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Viscoelastic flows

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Viscoelastic fountain on a tubeless straw

Collaboration : Salima Rafaï

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The strong extensional viscosity of viscoelastic polymer solutions allows to suck fluid from a container through a nozzle elevated above the surface of the fluid without any connection between the pumping device and the pool other than the fluid column going up, a phenomenon referred to as tubeless siphon or Fano flow. The resistance to elongation is enough to balance gravity over distances much greater than the capillary length.

When the succion speed is increased, the shear stresses lead to entrainment of more fluid from the pool than is actually aspirated by the nozzle. This results in accumulation of the excess fluid and formation of a growing recirculating zone below the nozzle which periodically falls down to the pool. At even higher succion rates, the recirculation extends over the whole column height leading to the formation of a steady viscoelastic fountain with fluid going up to the nozzle at the center and flowing down outside. The transitions between the different regimes reveal a subtle interplay between the extensional and shear viscosities in viscoelastic flows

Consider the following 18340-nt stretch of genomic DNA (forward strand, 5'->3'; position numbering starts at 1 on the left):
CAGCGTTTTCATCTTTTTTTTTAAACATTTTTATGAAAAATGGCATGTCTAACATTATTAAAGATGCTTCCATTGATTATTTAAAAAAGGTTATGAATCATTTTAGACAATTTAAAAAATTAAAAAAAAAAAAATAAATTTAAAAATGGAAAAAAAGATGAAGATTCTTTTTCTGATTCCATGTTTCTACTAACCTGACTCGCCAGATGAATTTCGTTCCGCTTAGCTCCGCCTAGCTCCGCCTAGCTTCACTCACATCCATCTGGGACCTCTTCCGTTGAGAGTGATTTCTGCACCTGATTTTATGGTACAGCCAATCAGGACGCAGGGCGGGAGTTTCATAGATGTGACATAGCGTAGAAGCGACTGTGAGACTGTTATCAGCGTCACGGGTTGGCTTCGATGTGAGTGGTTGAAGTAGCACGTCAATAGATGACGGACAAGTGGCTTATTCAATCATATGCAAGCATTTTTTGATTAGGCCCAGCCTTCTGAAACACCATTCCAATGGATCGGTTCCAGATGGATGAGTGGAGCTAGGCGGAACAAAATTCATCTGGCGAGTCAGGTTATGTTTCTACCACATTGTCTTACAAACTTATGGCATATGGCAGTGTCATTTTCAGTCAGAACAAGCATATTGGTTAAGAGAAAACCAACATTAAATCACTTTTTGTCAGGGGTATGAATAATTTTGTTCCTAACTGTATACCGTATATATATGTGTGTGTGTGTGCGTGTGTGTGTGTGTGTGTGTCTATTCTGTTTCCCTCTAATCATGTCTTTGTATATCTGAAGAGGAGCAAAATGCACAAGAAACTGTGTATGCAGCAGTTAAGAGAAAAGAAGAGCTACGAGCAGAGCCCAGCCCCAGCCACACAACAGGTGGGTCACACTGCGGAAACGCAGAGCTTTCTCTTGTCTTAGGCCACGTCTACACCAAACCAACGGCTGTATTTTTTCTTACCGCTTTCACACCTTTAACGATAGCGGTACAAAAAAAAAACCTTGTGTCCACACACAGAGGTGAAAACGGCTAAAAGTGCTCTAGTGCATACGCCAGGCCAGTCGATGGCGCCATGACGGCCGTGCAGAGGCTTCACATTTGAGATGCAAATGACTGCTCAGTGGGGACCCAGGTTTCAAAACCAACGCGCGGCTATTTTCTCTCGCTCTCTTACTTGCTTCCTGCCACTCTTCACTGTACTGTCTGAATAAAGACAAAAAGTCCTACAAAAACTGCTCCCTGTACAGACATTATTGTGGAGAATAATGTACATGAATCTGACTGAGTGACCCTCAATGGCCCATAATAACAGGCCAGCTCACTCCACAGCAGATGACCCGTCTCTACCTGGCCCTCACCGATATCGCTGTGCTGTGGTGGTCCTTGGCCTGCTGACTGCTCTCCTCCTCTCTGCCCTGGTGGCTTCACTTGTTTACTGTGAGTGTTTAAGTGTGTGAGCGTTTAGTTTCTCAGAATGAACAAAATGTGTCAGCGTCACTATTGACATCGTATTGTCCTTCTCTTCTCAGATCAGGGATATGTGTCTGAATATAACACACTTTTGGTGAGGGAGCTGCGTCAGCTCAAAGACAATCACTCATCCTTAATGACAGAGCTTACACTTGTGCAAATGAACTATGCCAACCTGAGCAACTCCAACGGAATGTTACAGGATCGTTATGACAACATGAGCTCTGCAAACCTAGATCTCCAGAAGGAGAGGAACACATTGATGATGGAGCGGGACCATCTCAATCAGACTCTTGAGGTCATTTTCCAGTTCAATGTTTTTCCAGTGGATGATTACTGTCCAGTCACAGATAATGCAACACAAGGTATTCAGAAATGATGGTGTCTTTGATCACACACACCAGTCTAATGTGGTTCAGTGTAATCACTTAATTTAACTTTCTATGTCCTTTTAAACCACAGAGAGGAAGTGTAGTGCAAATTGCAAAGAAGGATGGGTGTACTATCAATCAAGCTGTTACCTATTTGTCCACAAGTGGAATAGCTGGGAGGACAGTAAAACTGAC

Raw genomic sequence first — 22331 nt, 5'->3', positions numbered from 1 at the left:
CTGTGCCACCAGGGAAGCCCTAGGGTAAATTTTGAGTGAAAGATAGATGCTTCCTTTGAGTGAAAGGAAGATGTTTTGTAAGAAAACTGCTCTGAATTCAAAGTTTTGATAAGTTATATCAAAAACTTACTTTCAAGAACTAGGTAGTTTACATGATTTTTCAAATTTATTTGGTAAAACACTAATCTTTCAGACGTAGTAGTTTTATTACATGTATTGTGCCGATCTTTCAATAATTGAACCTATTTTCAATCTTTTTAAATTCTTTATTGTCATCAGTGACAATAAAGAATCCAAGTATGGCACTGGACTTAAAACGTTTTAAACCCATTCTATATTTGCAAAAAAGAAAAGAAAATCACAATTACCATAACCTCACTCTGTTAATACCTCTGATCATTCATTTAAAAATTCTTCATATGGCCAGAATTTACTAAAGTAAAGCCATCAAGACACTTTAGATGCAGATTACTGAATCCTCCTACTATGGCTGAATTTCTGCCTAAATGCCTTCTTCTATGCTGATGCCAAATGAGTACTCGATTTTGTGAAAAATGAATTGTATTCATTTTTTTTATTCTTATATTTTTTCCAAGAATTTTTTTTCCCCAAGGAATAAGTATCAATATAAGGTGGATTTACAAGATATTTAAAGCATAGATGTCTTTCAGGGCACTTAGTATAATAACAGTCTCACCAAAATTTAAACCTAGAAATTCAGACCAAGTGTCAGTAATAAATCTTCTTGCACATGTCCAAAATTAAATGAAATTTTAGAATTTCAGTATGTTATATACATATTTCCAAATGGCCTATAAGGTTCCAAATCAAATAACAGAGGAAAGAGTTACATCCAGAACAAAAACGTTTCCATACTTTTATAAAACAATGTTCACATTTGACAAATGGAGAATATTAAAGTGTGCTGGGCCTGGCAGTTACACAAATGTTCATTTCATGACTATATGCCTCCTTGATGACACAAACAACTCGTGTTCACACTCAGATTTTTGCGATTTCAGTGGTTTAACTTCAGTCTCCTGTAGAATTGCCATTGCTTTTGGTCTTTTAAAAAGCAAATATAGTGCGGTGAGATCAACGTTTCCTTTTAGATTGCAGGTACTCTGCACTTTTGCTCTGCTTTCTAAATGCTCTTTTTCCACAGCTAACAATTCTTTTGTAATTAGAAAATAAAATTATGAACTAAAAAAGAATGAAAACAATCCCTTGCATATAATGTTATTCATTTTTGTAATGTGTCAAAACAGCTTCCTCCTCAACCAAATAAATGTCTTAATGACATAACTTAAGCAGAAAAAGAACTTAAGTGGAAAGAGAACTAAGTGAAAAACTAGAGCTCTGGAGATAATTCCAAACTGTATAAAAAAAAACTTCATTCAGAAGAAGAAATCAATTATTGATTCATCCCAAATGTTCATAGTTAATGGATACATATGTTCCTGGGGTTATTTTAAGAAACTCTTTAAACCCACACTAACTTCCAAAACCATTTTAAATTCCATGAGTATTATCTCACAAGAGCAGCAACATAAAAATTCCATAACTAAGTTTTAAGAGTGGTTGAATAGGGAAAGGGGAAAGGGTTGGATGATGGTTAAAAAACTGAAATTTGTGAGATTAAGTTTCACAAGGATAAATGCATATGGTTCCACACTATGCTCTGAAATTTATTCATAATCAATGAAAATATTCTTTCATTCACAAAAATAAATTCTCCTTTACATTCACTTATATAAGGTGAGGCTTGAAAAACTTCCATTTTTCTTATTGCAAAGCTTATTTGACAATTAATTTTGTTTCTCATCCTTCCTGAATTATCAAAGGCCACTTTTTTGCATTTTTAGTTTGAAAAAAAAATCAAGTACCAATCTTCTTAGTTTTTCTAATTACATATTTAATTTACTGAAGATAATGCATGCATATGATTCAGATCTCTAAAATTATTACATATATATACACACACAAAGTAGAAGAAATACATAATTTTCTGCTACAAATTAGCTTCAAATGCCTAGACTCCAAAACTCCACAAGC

Fingering instabilities in a growing gel

Collaboration : Andrew Belmonte (Penn State University), Michael Sostarecz (Monmouth College), Sylvain Zorman (Yale)

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We performed an experimental study of the fingering patterns in a Hele-Shaw cell occurring when a gel-like material forms at the interface between aqueous solutions of a cationic surfactant (cetyltrimethylammonium bromide) and an organic salt (salicylic acid), two solutions known to form a highly elastic wormlike micellar fluid when mixed homogeneously. A variety of fingering instabilities are observed, depending on the velocity of the front (the injection rate), and on which fluid is injected into which. We have found a regime of nonconfined stationary or wavy fingers for which width selection seems to occur without the presence of bounding walls, unlike the Saffman-Taylor experiment. Qualitatively, some of our observations share common mechanisms with instabilities of cooling lava flows or growing biofilms.

Related publication : Fingering instabilities of a reactive micellar interface. T. Podgorski, M. Sostarecz, S. Zorman and A. Belmonte, Phys. Rev. E 76, 016202 (2007)